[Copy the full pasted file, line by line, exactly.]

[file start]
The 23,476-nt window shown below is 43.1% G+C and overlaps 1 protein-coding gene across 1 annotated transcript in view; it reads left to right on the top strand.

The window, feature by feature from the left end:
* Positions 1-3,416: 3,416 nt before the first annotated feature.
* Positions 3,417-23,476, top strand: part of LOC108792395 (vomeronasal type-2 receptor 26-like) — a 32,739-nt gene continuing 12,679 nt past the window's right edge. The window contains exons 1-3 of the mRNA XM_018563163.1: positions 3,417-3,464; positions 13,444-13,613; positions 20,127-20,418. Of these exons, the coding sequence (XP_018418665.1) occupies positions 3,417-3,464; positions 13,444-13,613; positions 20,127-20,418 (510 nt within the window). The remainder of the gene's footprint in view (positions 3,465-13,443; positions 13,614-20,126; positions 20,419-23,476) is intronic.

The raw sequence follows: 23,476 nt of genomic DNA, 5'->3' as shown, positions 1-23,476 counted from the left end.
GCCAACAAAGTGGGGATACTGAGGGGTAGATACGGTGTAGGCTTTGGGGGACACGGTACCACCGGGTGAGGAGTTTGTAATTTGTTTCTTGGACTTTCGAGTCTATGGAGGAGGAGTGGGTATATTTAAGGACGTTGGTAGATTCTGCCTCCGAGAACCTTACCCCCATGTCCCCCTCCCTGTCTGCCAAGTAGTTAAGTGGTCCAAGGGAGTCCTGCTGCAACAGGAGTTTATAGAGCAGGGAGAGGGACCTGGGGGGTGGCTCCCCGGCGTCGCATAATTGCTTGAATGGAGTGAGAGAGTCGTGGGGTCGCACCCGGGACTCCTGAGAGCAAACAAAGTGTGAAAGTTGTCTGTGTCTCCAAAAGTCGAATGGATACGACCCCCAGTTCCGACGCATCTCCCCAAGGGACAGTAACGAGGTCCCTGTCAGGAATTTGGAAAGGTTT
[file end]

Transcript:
The 23,476-nt window shown below is 43.1% G+C and overlaps 1 protein-coding gene across 1 annotated transcript in view; it reads left to right on the top strand.

The window, feature by feature from the left end:
* Positions 1-3,416: 3,416 nt before the first annotated feature.
* Positions 3,417-23,476, top strand: part of LOC108792395 (vomeronasal type-2 receptor 26-like) — a 32,739-nt gene continuing 12,679 nt past the window's right edge. The window contains exons 1-3 of the mRNA XM_018563163.1: positions 3,417-3,464; positions 13,444-13,613; positions 20,127-20,418. Of these exons, the coding sequence (XP_018418665.1) occupies positions 3,417-3,464; positions 13,444-13,613; positions 20,127-20,418 (510 nt within the window). The remainder of the gene's footprint in view (positions 3,465-13,443; positions 13,614-20,126; positions 20,419-23,476) is intronic.

The raw sequence follows: 23,476 nt of genomic DNA, 5'->3' as shown, positions 1-23,476 counted from the left end.
GCCAACAAAGTGGGGATACTGAGGGGTAGATACGGTGTAGGCTTTGGGGGACACGGTACCACCGGGTGAGGAGTTTGTAATTTGTTTCTTGGACTTTCGAGTCTATGGAGGAGGAGTGGGTATATTTAAGGACGTTGGTAGATTCTGCCTCCGAGAACCTTACCCCCATGTCCCCCTCCCTGTCTGCCAAGTAGTTAAGTGGTCCAAGGGAGTCCTGCTGCAACAGGAGTTTATAGAGCAGGGAGAGGGACCTGGGGGGTGGCTCCCCGGCGTCGCATAATTGCTTGAATGGAGTGAGAGAGTCGTGGGGTCGCACCCGGGACTCCTGAGAGCAAACAAAGTGTGAAAGTTGTCTGTGTCTCCAAAAGTCGAATGGATACGACCCCCAGTTCCGACGCATCTCCCCAAGGGACAGTAACGAGGTCCCTGTCAGGAATTTGGAAAGGTTT